HOC ( Higher-order components ) in ReactJS explained

What is a HOC?

In simple words

A HOC is a pure function which takes a component, transforms the component and then returns the newly transformed component.

For e.g

We have an Input component. We want to use it in such a way that the input box will only show if the editMode is true else show a value which we will pass to the component. We can modify the Input component but that would cause problems as the Input is used in multiple places in the application.

A HOC can come and rescue us here. Let’s take a look at our Input component.

The Input component is very simple. It just takes props and passes them to the <input> tag.

Now let’s write a HOC which will actually make the Input tag editable.

Let’s wrap our head around the editableComponent HOC.

For the starters it takes an argument WrappedComponent and then returns a statless functional component.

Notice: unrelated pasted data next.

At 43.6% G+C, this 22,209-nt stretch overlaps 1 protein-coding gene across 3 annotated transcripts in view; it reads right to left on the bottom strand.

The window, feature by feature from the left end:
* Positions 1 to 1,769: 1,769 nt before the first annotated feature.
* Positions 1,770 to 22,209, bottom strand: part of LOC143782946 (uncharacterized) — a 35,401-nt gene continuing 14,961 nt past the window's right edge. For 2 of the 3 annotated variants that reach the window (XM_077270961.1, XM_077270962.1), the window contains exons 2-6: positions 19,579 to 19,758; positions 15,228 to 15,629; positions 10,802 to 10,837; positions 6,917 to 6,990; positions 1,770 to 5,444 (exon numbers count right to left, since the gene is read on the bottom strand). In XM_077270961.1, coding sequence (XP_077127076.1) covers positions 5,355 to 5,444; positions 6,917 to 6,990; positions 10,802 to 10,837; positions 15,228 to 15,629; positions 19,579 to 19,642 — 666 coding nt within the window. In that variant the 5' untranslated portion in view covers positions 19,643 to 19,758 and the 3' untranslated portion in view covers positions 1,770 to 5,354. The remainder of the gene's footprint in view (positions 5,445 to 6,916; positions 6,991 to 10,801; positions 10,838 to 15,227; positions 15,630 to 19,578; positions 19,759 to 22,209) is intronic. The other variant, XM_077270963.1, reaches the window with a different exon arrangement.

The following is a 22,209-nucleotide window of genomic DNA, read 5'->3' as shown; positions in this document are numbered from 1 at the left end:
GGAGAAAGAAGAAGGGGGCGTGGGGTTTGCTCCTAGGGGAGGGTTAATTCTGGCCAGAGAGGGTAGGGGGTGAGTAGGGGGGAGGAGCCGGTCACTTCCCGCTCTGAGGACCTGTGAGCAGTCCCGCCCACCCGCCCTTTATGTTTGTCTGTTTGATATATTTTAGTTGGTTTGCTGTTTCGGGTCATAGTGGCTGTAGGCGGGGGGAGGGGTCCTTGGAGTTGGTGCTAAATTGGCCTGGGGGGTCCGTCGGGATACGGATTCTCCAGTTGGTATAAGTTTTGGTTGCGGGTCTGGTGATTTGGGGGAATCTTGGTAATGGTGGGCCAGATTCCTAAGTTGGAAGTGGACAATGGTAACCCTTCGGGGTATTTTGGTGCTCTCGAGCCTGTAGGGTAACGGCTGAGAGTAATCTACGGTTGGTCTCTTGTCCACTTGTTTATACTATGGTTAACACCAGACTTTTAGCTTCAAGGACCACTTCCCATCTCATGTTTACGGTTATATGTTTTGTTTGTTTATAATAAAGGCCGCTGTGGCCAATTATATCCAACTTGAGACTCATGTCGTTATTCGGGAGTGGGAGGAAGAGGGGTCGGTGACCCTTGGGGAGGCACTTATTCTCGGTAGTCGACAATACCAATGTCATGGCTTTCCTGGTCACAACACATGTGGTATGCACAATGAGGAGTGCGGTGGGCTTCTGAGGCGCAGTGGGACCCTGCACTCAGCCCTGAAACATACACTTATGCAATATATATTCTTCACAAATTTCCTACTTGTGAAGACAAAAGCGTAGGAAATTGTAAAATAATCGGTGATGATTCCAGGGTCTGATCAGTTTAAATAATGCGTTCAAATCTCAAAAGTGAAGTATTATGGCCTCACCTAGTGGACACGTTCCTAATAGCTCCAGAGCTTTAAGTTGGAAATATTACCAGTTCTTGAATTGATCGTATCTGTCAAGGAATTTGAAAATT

Inside that functional component, we extract editMode and displayValue from props and store all the other props in restProps.

Finally in the return statment we check if editMode is enabled. If enabled then we return the WrappedComponent and pass all the restProps into it. If not enabled we display a <p> and render displayValue inside it.

That’s pretty much it!!! Now we have a HOC component which will make the Input editable. Let’s use it

Now let’s use the new EditableInput in some expamles.

If you test above examples, you will be to use the EditableInput.

ComponentWithEditableTrue has the editMode sets to true, so our Input component will render.

ComponentWithEditableFalse has the editMode sets to false, so our displayValue will render.

At last but not least, we can still use the Input component as we were using it previously. Also please take notice that apart from displayValue and editMode all the other props are gettings passed to the Input component.

So this is what we call HOC components. They take a component, returns the newly transformed component and render it.

So that was it for this article. If you have any questions and suggestions feel free to comment.

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